The author’s own evidence repeatedly undermines her assurances that provider ideology is a thing of the past. She notes a survey showing that the vast majority of men—81% of men with a high school education or less; and even 61% of men with four years of college indoctrination (let that sink in)—subscribe to what she considers “anachronistic ideals of masculinity” in that they believe a man should “support a family financially.” How can such ideals be anachronistic when they remain a living and meaningful conception for such significant numbers of people? Again, it’s not only men: Beccia notes that 71% of both men and women believe that men should provide for their families. Beccia is confident that men need to be re-programmed, but she never mentions how women can be convinced to stop holding men to the provider standard.
Neither does she explain how women will take over from men as providers given that women, unlike men, tend to find meaning in relationships rather than achievement. On this point, by the way, she tut-tuts that 43% of women find meaning in children and grandchildren while only 24% of men (allegedly) do, while not mentioning that custody realities, which see mothers able to win most contested custody battles, mean that any father who makes his children his primary source of purpose is setting himself up for heartbreak. Though Beccia presents female attitudes as superior, they might be seen as such only if economic productivity, efficiency, and overall affluence don’t matter. Like so many commenters today, Beccia seems to have no idea that the enormous wealth and technological innovation western people enjoy was neither accidental nor inevitable but was built on the backs of men working—sometimes into early graves—to pursue what she dismisses as “bogus hegemonic masculinity.”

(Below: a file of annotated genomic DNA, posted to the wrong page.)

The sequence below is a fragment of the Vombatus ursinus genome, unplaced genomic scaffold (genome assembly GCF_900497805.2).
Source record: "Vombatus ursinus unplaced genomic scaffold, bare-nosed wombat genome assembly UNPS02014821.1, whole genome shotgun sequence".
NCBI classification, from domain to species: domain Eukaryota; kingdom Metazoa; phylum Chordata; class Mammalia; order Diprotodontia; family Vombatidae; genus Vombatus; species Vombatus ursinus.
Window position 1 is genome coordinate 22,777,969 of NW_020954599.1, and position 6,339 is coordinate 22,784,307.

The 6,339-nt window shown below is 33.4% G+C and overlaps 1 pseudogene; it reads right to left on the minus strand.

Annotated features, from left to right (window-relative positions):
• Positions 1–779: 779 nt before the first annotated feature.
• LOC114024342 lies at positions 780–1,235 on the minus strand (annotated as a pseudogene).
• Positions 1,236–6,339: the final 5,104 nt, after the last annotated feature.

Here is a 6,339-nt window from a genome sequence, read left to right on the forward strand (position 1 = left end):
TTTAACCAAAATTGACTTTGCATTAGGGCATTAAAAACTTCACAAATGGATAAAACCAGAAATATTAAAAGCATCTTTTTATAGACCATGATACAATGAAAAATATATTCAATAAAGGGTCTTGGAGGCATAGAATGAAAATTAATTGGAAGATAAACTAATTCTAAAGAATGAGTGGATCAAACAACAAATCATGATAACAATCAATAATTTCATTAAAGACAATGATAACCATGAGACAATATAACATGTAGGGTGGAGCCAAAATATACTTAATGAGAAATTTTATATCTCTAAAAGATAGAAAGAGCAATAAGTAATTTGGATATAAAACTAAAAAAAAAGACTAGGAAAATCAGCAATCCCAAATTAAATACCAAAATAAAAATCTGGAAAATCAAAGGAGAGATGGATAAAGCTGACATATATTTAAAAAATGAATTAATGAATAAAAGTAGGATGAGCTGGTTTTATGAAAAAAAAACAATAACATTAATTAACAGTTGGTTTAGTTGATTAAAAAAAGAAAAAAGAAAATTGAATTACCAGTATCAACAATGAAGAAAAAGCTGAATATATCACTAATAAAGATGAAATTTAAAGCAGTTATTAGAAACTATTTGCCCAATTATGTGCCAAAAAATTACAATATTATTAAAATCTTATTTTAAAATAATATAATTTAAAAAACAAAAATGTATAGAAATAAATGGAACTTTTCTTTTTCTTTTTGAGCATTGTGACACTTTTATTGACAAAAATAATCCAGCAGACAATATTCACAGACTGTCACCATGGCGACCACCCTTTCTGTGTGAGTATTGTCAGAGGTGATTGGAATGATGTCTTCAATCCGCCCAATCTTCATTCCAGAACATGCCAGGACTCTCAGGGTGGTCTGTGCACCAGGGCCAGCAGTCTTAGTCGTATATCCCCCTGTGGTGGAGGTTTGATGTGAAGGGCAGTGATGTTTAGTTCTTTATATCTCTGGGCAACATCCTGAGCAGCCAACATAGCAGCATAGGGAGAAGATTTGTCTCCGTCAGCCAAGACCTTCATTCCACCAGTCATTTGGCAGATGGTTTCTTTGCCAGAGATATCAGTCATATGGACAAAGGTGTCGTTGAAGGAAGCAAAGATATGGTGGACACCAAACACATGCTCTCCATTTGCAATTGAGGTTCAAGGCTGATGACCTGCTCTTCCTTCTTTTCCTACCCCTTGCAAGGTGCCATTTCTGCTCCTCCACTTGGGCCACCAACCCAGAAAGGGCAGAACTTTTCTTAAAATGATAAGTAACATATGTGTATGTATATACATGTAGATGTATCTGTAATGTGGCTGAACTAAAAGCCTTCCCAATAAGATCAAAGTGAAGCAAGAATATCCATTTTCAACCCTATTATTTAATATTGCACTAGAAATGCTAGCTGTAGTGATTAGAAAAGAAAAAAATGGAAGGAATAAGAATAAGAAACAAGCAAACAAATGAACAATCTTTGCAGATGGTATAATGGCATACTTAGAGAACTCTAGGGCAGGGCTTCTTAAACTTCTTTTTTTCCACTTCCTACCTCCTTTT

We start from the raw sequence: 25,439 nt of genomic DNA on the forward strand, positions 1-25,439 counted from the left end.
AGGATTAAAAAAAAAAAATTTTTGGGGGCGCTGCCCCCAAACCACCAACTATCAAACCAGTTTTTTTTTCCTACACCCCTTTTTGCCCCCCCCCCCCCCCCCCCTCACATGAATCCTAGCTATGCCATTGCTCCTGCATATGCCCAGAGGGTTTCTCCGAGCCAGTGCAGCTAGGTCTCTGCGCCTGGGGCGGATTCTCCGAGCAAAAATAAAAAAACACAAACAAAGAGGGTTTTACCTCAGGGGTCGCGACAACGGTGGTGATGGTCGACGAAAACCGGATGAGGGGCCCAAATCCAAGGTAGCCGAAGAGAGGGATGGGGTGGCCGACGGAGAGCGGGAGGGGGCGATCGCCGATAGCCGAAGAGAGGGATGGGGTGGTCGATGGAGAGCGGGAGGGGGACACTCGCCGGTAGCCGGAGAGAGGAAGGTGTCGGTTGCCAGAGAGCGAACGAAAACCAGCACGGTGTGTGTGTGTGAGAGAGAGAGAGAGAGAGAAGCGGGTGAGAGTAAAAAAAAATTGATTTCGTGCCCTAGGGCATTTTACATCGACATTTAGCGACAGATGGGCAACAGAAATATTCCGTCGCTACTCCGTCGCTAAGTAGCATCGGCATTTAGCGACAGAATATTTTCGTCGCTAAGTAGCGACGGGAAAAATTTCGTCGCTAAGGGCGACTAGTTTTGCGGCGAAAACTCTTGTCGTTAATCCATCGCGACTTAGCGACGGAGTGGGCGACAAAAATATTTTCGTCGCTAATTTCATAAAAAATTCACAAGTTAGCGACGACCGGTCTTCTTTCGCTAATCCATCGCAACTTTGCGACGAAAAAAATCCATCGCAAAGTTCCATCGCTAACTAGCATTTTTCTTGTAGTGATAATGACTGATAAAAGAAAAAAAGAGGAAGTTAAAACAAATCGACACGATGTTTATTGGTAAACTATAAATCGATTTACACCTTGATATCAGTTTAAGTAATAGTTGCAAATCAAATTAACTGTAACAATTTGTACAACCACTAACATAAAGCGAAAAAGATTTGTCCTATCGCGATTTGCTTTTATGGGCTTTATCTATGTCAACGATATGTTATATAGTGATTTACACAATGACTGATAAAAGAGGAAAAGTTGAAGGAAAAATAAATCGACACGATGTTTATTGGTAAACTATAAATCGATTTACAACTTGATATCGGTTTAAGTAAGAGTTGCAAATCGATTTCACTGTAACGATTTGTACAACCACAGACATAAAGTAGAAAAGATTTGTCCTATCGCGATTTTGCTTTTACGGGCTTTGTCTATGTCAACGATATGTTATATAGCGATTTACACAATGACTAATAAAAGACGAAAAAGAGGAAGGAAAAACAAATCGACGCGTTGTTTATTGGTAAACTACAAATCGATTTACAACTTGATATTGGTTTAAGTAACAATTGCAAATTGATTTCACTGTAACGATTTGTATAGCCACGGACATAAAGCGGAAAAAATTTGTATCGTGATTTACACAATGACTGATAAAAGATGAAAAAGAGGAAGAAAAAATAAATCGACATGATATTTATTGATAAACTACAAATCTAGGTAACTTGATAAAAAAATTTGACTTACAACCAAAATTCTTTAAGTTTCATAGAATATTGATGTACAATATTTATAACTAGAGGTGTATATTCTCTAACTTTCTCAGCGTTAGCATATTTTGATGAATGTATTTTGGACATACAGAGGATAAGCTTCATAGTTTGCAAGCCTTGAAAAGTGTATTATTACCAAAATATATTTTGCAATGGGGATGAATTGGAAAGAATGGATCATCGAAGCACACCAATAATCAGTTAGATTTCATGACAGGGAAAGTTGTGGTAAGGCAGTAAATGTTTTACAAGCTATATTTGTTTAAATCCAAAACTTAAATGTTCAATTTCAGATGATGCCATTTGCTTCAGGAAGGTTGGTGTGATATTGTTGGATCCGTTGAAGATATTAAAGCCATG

Ours is a society that not only flourishes by exploiting men (and has always done so) but now also denies the fact, as Janet Bloomfield demonstrated in her brilliant article “What Would Happen if No Men Showed Up for Work Tomorrow,” using data from the American Bureau of Labor Statistics to highlight the crucial and largely unheralded work men do in mostly-male, highly technical, and frequently dangerous occupations.